And just like that, it’s September, with all the inherent dangers that come with it.

Like yellow jackets. Now, I didn’t write Yellow Jackets, like the ones that represent the North Avenue Trade School. They aren’t very dangerous to anyone. Not this year. They proved that last Thursday night up near Frank Howard’s Rock. That said, local Conyers boy Geoff Collins’ Bees WILL get their first win Saturday against South Florida. It won’t be his last.

But I was referring to those nasty little insects that tend to nest in the ground and develop a particularly bad attitude this time of year. Run over a nest with a lawn mower and prepare to cuss and be in pain for a while.

When I was in second grade my playmate, Linda King, and I were taking turns in and out of a red clay gully near our houses and jumped right on top of a swarm. We both got bit from here to yonder and our faces swelled up until we were unrecognizable. Her mama, Mrs. Betty, chewed up cigarettes and dabbed tobacco all over us while we were waiting on Dr. Mitchell to get there and put more tobacco on us. I haven’t cared for yellow jackets since, and we are approaching the time of year that they are at their worst.

Of course the real danger this time of year for folks who live anywhere near the Southern Atlantic or the Gulf of Mexico are the tropical storms and hurricanes that begin as mere waves off the coast of Africa, start their terrible counter clockwise movement, suck up energy from the warm Atlantic and grow into monsters, wreaking havoc and bringing death and destruction to all in their path.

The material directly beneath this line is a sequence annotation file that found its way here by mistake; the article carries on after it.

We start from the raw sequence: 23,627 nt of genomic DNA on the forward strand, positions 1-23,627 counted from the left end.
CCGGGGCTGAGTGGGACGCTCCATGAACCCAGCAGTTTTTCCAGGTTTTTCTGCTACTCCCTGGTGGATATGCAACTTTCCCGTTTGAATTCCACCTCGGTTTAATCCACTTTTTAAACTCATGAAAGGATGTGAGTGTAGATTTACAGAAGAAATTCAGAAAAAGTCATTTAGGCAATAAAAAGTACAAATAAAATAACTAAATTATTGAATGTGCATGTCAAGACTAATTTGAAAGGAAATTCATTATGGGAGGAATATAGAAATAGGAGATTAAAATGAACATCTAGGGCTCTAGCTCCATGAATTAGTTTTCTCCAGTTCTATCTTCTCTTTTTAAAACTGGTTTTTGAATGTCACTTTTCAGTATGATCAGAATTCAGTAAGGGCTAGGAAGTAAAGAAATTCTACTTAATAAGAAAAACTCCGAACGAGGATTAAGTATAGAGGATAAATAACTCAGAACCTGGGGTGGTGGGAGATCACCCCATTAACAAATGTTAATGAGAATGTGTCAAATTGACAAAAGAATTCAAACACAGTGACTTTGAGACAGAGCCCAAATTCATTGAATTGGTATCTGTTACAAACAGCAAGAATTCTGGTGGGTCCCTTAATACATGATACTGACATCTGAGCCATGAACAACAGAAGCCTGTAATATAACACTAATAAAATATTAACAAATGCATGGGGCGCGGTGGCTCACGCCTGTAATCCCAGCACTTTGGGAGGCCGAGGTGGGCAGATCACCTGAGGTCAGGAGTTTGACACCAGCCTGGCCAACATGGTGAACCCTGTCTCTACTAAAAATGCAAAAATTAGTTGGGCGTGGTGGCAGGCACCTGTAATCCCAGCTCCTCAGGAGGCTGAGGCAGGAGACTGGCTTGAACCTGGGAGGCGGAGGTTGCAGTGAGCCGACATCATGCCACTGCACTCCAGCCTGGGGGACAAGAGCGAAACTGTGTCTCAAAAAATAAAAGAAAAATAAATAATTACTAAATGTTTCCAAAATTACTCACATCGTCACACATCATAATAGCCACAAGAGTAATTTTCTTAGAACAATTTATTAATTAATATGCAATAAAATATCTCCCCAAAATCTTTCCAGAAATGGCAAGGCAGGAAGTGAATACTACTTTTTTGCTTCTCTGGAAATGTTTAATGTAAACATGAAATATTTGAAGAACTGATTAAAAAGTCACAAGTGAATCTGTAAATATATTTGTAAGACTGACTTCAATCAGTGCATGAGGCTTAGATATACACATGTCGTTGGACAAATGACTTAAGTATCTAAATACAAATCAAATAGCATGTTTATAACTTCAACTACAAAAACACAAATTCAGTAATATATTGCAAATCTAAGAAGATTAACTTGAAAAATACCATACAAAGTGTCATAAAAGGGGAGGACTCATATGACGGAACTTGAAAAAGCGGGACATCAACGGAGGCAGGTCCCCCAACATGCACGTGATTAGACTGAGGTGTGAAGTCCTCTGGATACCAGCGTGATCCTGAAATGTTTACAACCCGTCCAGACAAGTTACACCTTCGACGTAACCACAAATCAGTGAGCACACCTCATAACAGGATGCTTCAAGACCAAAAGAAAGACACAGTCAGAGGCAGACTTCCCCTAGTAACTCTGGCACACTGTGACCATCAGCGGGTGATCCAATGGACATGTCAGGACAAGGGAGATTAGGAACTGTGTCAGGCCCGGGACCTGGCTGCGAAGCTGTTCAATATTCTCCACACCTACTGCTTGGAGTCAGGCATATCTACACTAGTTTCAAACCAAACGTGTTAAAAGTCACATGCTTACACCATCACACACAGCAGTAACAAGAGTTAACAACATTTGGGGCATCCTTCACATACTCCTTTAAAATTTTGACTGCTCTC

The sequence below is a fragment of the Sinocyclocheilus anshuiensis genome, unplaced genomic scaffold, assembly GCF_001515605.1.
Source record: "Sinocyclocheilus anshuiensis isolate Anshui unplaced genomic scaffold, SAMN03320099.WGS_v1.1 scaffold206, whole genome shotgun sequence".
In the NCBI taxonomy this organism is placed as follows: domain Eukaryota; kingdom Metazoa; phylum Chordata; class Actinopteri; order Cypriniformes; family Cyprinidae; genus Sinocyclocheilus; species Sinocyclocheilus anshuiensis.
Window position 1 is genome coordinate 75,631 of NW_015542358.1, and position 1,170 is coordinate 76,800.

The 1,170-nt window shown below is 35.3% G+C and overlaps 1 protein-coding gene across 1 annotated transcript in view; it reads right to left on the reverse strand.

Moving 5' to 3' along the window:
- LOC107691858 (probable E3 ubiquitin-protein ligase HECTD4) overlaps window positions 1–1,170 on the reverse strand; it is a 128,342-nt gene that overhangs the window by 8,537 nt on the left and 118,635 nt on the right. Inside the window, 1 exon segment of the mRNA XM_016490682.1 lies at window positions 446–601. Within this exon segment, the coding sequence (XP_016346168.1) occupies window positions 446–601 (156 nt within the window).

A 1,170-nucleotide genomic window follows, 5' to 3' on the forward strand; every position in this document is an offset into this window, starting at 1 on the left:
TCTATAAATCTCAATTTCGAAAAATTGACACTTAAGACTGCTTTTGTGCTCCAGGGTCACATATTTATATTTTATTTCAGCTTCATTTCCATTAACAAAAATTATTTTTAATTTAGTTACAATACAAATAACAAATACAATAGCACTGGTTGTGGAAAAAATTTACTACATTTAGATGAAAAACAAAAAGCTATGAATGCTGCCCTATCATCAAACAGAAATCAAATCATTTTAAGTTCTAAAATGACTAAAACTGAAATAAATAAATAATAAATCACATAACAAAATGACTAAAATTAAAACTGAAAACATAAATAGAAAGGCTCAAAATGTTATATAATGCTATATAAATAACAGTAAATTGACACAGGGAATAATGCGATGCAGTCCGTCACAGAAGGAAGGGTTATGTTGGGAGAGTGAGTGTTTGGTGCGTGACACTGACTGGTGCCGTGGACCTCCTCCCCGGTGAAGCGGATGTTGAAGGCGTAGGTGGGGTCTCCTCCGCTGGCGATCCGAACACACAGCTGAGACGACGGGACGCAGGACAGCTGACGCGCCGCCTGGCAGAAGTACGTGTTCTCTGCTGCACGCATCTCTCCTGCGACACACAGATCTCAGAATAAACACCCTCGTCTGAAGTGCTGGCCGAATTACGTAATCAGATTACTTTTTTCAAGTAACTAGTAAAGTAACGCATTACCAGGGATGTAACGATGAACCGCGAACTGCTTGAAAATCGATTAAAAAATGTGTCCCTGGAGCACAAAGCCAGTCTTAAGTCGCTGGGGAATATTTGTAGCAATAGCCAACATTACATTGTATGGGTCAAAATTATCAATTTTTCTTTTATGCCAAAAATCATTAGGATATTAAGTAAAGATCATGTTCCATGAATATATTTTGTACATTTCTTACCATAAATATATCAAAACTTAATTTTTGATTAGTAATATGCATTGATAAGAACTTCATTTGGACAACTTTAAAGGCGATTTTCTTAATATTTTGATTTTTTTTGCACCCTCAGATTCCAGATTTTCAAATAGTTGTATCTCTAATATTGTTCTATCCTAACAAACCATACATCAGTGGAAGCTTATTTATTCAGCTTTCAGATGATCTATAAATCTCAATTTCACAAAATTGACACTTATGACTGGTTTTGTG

All my life I have watched the maps and listened to the weathermen with wonder and amazement and have vivid memories of the most infamous of the storms. Shortly after Camille paid her deadly visit to the Gulf Coast I took a drive down to Biloxi to see the empty foundations where strong buildings had once stood and metal road signs sticking through thick palm trees and thought I would never see anything worse — but I did.

Hugo. Andrew. Katrina. Sandy. Michael.

Charleston. Homestead. New Orleans. New Jersey. Southwest Georgia.

Heck, Hurricane Opal visited my back deck and driveway back in the ’90s.

Over and over and over the storms rage. We watch and wait and hope and pray that the storm will veer away from us and those we know and love and we pray for those in the path, but we can’t help but be amazed at the devastation that is wrought.

Given my druthers, I’d much rather take my chances with another swarm of yellow jackets.

Lord, please deliver us from Hurricane Dorian, Thy will be done.

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Darrell Huckaby is an author in Rockdale County. Email him at

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